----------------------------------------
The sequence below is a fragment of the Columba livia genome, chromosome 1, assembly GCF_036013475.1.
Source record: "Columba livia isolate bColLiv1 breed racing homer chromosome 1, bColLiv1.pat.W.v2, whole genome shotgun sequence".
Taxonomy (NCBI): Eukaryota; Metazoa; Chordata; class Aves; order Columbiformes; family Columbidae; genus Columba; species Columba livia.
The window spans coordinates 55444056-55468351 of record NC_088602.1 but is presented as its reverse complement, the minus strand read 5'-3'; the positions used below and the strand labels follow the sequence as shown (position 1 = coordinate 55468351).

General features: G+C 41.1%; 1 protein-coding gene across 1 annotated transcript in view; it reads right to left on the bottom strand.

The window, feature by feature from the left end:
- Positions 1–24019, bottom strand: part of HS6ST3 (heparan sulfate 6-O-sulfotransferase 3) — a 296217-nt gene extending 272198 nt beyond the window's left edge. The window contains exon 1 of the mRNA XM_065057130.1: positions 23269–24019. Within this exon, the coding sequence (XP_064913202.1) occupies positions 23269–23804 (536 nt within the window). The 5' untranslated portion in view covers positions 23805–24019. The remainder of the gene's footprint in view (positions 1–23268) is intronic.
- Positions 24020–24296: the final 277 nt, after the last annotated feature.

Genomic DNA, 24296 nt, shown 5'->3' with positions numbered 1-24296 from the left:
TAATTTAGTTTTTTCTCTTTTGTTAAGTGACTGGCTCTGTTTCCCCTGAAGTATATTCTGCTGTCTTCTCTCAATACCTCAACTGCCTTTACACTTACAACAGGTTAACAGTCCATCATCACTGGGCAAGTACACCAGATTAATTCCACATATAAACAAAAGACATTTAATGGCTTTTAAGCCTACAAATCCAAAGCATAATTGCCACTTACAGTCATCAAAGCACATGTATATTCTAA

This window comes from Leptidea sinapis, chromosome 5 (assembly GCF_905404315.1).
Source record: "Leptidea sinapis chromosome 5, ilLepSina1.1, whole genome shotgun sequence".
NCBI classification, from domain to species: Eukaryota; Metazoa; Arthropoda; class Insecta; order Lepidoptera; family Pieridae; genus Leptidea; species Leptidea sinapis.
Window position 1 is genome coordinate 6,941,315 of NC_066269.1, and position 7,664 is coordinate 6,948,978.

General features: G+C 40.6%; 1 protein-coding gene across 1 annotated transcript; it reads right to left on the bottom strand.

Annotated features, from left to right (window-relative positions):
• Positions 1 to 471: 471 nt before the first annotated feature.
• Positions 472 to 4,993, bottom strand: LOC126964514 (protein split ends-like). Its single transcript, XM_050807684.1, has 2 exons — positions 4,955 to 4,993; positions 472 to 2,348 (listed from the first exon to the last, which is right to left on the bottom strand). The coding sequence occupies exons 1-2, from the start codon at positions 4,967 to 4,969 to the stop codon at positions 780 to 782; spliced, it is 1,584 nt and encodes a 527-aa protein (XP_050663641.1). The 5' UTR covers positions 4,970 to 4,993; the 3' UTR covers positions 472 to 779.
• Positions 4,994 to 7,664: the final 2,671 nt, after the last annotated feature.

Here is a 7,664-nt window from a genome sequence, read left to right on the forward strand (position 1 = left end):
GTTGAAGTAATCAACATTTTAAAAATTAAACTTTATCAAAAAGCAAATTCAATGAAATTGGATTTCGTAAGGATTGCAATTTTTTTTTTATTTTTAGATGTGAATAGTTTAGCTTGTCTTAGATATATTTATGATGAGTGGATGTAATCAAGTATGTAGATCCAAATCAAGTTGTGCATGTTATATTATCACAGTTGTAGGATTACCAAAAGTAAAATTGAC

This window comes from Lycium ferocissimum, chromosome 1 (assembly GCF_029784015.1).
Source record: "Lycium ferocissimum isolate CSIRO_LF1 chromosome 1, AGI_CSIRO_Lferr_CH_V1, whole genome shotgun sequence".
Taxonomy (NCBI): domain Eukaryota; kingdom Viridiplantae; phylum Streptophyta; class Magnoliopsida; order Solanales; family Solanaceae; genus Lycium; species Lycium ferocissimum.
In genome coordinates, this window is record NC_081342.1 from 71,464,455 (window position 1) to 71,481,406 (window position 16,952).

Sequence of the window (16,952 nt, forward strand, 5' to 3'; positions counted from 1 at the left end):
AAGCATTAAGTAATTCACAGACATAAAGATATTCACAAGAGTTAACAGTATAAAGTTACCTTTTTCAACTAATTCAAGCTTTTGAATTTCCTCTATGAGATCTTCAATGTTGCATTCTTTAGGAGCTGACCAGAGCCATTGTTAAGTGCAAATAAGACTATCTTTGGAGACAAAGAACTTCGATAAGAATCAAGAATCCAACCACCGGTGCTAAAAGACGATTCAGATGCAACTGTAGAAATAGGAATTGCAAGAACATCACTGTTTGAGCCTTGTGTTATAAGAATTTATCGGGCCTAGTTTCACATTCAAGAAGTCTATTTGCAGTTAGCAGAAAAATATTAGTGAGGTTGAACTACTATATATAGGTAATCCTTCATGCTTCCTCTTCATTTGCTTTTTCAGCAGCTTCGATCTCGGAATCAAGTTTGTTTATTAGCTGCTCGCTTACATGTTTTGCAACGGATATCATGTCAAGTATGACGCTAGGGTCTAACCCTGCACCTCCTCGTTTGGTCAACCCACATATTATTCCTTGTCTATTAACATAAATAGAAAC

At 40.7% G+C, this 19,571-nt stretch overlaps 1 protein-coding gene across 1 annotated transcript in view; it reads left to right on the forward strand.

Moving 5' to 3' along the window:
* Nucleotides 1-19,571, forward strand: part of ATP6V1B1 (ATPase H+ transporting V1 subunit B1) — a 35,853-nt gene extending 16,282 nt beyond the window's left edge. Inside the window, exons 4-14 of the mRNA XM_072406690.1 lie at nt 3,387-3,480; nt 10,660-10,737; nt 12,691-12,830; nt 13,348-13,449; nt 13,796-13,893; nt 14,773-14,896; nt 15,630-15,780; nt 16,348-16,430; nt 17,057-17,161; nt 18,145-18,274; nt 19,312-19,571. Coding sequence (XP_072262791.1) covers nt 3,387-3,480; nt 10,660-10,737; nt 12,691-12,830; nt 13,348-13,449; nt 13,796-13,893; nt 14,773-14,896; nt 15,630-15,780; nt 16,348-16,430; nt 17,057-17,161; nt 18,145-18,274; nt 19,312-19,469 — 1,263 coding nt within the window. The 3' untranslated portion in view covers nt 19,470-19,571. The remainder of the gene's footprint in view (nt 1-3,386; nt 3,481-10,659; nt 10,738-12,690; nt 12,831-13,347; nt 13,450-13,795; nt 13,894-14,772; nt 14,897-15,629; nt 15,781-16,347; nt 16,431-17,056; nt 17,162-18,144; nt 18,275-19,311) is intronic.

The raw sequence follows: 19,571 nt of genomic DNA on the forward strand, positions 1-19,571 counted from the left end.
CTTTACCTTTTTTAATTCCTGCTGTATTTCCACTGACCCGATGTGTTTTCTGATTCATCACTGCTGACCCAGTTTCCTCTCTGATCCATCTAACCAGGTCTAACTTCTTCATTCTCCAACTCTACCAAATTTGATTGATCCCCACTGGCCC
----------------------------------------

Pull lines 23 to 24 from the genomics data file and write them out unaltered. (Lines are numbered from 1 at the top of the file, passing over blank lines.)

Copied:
Source record: "Lycium ferocissimum isolate CSIRO_LF1 chromosome 1, AGI_CSIRO_Lferr_CH_V1, whole genome shotgun sequence".
Taxonomy (NCBI): domain Eukaryota; kingdom Viridiplantae; phylum Streptophyta; class Magnoliopsida; order Solanales; family Solanaceae; genus Lycium; species Lycium ferocissimum.